"Ay-ye, Ay-ye, Ay-ye, Ay-ye, Ay-ye, Ay-ye..."
Twice more she advanced on the camera. Each time the camera's retreat became smoother.

The song ended with her inconveniently beyond the bounds of the set but she serenely struck her final pose, teeth and gums bared menacingly at the still intact camera lense, and through it, the home viewers, daring them not to applaud in their living rooms across the length and breadth of the country.
The camera swung to the judging panel. Bernard picked up his pen.

Bernard: So you donate your time to perform in old folks homes?
Contestant: "Yes" She was very pleased with the recognition of her own benevolence.
Bernard: "Do you have any shows coming up?"
Contestant: "Yes - quite a few"
Bernard: " Can you tell me the dates and where you'll be doing this?"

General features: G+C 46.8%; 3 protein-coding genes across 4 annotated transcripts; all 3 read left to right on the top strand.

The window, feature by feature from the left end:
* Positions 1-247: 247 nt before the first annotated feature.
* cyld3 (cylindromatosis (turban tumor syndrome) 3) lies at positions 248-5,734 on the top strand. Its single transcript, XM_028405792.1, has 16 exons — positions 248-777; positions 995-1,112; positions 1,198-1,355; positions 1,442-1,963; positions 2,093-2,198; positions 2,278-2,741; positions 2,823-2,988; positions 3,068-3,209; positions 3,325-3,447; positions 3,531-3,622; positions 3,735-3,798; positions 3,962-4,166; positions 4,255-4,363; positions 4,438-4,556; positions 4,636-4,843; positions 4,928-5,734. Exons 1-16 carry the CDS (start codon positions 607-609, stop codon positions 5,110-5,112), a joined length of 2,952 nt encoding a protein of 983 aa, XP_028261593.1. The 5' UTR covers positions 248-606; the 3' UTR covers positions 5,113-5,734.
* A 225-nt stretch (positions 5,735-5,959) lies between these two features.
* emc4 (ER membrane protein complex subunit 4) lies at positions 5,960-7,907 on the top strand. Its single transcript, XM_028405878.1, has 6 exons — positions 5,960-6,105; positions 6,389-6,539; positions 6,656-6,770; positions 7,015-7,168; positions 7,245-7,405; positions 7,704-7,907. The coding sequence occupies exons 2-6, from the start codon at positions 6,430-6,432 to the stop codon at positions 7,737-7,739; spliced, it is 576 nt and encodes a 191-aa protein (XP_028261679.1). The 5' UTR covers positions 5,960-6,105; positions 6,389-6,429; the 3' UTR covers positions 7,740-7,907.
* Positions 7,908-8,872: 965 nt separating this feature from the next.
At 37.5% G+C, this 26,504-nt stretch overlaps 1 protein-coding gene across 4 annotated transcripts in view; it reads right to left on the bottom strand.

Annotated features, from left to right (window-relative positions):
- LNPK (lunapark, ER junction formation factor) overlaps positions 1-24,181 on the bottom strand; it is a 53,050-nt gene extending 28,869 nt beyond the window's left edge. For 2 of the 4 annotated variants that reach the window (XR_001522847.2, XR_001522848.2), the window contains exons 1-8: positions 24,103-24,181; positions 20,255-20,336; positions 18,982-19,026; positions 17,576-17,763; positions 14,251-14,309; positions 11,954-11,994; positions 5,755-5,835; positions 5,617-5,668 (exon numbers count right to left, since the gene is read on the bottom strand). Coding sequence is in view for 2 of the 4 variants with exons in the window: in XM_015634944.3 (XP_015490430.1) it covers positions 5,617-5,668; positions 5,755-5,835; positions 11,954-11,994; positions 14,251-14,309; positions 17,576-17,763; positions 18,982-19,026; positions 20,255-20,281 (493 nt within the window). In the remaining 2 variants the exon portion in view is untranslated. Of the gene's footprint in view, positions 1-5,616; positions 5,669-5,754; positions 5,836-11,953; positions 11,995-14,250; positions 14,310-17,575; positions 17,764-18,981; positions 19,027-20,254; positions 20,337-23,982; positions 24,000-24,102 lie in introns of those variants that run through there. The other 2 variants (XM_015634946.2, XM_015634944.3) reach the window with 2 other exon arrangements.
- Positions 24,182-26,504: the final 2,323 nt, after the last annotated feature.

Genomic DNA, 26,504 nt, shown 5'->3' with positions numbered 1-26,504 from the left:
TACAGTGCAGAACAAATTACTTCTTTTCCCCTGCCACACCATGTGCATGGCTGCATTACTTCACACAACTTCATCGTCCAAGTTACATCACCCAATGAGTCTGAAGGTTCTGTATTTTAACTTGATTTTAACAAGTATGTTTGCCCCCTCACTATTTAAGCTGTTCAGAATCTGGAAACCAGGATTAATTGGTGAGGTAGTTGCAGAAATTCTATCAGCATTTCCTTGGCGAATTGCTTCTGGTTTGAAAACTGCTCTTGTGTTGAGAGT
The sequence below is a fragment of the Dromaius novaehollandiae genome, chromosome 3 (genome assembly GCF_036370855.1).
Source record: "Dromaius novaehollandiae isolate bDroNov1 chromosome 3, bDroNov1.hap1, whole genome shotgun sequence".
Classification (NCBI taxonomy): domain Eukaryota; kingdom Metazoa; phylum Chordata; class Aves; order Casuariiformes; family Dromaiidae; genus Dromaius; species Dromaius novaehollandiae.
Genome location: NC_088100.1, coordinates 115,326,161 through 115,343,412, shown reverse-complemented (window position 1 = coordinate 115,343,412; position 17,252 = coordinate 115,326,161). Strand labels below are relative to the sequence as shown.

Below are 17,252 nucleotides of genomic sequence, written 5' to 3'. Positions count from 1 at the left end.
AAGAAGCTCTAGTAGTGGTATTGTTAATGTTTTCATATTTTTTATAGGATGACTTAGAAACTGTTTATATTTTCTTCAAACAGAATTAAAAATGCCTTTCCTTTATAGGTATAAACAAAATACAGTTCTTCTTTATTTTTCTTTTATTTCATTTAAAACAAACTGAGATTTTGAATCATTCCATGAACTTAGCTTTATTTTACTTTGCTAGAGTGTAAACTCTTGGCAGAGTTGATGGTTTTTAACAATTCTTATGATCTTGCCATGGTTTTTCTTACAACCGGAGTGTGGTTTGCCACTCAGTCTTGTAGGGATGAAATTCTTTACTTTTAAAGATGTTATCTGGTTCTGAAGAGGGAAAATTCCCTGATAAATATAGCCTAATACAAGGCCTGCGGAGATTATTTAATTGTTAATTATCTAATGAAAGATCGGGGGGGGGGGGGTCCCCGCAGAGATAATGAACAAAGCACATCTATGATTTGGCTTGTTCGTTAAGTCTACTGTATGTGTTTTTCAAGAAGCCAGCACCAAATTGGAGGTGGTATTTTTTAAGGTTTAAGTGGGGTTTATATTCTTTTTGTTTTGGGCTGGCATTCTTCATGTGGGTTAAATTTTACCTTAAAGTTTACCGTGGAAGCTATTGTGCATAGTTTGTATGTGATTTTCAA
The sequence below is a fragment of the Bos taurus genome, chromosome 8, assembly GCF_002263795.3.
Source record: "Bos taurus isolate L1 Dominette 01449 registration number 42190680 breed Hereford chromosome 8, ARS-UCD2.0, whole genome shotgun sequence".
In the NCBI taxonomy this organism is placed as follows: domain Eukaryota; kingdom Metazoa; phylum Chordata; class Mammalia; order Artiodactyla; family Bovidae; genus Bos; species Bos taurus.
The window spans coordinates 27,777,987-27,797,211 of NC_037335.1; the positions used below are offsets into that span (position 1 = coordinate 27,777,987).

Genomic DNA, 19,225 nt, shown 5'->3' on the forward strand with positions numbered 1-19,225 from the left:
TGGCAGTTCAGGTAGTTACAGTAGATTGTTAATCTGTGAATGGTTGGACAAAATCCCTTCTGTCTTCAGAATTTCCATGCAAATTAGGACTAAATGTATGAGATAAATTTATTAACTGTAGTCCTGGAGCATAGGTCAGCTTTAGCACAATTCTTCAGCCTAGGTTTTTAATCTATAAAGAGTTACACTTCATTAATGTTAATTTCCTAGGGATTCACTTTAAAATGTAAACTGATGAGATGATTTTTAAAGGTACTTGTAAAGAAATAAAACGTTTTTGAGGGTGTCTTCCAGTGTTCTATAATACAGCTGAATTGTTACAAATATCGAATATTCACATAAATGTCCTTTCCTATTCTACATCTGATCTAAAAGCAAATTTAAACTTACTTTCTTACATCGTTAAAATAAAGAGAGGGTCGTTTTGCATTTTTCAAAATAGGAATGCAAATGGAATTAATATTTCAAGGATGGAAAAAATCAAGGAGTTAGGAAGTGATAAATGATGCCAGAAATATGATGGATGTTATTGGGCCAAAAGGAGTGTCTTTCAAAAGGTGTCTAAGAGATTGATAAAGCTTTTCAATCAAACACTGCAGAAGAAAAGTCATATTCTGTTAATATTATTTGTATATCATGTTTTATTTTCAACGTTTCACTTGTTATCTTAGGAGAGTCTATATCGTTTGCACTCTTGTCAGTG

She proudly rattled off a list of times and places and Bernard carefully wrote them down on his pad. Once the list was complete Bernard read from it, repeating the details of her upcoming performances.

Finally, his victim blissfully oblivious to the coming storm, Bernard attacked.

"I want everyone who is watching to note these times and places and check if you have loved ones in those places.
If you do... get them out now. What a terrible way to treat our elderly Australians. People who have worked hard, and some even fought, to make this country great - only to have their retirement ruined by a visit from this terrible woman.
Can you imagine being stuck there in a wheelchair, nowhere to run, nowhere to hide, and suddenly out of nowhere, shattering the peace and tranquility of your twilight years, you are attacked by this..."